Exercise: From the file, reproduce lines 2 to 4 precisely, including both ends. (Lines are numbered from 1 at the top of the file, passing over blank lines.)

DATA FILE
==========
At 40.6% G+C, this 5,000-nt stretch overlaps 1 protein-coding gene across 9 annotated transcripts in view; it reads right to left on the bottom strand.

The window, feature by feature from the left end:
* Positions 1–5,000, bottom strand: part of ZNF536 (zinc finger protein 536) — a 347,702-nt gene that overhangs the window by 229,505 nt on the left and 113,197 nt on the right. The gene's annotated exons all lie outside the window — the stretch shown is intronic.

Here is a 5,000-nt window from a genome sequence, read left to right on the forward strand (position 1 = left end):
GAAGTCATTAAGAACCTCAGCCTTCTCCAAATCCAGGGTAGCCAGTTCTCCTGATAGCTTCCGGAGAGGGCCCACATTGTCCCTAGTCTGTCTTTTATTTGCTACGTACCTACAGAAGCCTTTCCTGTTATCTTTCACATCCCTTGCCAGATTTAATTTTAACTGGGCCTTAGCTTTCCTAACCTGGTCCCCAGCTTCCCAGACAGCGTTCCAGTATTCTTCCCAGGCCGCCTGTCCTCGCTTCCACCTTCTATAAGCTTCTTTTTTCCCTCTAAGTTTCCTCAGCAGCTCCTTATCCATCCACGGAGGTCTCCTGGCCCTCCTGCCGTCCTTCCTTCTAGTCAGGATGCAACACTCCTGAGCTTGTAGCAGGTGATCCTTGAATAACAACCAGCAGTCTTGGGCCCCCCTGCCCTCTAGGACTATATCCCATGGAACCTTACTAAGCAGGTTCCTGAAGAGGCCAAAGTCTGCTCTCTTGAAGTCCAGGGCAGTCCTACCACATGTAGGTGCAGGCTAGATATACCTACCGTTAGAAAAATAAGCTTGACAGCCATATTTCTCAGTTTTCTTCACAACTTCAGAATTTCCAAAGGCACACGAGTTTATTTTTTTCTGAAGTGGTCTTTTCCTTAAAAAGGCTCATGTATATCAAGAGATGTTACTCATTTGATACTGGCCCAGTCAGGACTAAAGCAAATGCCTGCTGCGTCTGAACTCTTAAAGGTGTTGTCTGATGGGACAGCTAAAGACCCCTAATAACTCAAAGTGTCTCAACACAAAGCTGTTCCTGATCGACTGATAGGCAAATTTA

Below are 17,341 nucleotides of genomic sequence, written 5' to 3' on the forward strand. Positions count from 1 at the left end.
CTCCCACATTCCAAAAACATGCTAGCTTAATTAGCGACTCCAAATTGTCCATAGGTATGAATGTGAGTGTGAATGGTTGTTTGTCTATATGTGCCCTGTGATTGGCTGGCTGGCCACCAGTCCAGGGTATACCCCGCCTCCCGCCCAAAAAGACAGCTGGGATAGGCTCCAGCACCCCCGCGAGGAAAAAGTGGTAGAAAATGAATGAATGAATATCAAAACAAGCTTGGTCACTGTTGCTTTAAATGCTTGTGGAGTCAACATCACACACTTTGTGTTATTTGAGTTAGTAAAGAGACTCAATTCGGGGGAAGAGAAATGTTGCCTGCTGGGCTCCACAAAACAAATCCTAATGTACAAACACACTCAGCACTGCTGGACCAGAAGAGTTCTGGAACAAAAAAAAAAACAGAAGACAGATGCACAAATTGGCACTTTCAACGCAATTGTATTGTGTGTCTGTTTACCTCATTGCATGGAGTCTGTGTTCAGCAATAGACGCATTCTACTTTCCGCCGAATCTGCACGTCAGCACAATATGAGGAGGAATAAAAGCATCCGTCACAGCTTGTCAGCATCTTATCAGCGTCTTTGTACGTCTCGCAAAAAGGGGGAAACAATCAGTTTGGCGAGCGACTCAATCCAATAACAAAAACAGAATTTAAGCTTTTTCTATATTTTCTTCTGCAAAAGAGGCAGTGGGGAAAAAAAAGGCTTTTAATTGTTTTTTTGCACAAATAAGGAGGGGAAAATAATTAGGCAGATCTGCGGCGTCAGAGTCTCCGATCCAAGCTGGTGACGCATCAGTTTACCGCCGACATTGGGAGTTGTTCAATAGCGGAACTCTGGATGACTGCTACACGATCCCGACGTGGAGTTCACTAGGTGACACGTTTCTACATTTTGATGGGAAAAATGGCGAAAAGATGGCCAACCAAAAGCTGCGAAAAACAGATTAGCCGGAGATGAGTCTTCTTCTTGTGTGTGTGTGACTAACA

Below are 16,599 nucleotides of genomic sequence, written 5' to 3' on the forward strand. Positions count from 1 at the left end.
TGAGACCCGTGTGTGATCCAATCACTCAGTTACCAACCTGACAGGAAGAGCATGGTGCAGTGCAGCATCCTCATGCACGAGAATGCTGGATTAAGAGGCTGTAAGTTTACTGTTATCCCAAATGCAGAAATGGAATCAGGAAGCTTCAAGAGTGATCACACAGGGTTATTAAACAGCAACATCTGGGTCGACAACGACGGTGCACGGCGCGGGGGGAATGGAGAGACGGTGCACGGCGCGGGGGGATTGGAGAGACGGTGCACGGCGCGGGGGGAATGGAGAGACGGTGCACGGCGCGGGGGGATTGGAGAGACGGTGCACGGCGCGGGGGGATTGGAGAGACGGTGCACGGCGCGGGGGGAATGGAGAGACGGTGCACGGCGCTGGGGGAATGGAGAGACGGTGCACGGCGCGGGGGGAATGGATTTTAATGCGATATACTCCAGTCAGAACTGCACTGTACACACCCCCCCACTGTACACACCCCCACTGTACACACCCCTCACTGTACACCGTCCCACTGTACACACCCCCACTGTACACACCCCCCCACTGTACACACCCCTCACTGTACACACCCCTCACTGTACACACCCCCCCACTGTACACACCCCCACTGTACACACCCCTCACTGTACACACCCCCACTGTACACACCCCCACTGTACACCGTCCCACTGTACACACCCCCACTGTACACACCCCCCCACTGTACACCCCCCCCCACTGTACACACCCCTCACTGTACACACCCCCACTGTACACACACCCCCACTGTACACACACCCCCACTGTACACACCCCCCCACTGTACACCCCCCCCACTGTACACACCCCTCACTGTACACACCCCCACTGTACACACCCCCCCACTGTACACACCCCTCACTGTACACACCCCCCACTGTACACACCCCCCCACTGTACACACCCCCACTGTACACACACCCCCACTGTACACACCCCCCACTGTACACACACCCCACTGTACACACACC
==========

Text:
The window, feature by feature from the left end:
* Positions 1–5,000, bottom strand: part of ZNF536 (zinc finger protein 536) — a 347,702-nt gene that overhangs the window by 229,505 nt on the left and 113,197 nt on the right. The gene's annotated exons all lie outside the window — the stretch shown is intronic.

Here is a 5,000-nt window from a genome sequence, read left to right on the forward strand (position 1 = left end):